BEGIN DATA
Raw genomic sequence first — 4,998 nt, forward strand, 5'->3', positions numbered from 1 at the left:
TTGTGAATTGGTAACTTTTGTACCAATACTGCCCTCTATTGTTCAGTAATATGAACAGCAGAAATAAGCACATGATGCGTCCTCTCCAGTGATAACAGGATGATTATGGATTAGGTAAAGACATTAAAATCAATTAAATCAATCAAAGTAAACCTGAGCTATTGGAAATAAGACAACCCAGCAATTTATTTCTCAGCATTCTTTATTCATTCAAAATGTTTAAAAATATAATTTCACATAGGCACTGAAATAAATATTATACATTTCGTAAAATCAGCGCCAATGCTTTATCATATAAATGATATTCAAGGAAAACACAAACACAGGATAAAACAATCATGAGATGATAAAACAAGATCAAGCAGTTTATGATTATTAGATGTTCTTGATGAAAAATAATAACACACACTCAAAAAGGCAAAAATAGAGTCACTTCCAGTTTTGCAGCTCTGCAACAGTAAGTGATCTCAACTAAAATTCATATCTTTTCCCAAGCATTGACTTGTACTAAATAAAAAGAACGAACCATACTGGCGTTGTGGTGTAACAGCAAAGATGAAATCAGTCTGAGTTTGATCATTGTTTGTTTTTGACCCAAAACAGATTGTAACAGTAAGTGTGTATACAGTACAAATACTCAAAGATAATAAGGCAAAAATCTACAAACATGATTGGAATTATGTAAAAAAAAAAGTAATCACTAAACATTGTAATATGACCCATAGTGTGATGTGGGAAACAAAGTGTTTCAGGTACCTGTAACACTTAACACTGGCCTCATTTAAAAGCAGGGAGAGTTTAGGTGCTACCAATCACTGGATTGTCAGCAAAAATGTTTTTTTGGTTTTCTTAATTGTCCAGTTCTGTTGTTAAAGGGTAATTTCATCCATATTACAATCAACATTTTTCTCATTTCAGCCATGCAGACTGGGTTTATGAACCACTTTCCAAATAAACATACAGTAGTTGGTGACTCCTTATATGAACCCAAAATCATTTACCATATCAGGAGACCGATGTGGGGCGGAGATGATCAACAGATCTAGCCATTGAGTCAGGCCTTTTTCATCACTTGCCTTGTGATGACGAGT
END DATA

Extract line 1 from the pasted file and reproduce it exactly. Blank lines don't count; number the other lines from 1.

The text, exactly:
Raw genomic sequence first — 4,998 nt, forward strand, 5'->3', positions numbered from 1 at the left: